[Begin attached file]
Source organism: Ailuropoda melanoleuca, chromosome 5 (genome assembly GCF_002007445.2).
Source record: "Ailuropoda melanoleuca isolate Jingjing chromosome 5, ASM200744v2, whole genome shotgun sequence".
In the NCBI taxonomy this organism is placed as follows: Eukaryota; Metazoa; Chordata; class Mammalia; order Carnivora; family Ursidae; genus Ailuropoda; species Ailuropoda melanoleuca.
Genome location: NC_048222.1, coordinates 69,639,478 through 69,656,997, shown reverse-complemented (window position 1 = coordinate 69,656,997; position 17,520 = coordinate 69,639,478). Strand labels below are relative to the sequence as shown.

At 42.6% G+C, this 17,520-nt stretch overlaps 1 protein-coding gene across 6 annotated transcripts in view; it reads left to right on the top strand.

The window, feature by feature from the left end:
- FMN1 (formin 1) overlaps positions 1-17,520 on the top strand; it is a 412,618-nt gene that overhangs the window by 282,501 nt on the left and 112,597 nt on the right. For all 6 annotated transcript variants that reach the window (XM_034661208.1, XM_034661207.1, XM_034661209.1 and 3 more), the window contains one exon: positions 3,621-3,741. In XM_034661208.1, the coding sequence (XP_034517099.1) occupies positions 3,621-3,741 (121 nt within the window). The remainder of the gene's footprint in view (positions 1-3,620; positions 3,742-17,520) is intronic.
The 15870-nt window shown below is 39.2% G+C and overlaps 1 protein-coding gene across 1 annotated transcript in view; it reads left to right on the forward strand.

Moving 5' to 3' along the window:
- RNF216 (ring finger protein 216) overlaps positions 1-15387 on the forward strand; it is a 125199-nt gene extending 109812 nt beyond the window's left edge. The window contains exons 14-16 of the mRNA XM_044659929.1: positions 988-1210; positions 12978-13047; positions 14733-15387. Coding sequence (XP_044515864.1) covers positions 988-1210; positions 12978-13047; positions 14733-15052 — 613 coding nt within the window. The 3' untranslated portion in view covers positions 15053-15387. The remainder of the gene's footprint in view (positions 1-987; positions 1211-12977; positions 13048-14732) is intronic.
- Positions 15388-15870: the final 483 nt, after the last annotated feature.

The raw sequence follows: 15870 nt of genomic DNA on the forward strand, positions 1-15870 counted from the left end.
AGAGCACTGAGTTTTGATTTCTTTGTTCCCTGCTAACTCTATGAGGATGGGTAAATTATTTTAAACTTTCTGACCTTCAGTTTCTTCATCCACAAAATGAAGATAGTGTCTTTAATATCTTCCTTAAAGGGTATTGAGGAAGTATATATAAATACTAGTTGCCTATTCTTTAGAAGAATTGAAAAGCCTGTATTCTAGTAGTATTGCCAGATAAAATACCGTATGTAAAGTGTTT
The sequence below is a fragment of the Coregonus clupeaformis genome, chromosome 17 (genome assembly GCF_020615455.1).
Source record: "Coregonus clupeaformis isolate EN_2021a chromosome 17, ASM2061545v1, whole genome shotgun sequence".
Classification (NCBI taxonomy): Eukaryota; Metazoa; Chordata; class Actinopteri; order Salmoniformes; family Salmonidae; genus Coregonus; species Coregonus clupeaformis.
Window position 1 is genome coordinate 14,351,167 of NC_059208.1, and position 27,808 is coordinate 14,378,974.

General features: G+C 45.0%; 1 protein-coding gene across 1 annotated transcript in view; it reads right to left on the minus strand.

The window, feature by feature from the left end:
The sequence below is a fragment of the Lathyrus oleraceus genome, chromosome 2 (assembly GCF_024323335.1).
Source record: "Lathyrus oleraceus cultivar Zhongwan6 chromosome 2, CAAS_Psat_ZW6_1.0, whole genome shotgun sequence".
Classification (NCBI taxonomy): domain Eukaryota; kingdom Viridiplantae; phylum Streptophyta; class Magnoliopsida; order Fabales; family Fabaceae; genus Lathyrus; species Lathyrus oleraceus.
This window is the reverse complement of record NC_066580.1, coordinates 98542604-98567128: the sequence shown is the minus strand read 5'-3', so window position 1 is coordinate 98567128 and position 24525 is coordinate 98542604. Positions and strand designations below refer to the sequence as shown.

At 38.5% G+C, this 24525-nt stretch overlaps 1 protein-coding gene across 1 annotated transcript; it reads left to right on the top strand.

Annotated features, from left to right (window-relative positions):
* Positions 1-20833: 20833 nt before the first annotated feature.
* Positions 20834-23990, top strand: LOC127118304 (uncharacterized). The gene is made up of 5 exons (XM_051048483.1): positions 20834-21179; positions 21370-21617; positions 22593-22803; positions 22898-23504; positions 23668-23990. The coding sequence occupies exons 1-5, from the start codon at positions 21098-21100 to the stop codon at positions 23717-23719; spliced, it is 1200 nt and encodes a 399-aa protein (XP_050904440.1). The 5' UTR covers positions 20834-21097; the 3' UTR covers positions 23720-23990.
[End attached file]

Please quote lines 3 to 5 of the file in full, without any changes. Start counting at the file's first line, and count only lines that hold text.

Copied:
In the NCBI taxonomy this organism is placed as follows: Eukaryota; Metazoa; Chordata; class Mammalia; order Carnivora; family Ursidae; genus Ailuropoda; species Ailuropoda melanoleuca.
Genome location: NC_048222.1, coordinates 69,639,478 through 69,656,997, shown reverse-complemented (window position 1 = coordinate 69,656,997; position 17,520 = coordinate 69,639,478). Strand labels below are relative to the sequence as shown.

At 42.6% G+C, this 17,520-nt stretch overlaps 1 protein-coding gene across 6 annotated transcripts in view; it reads left to right on the top strand.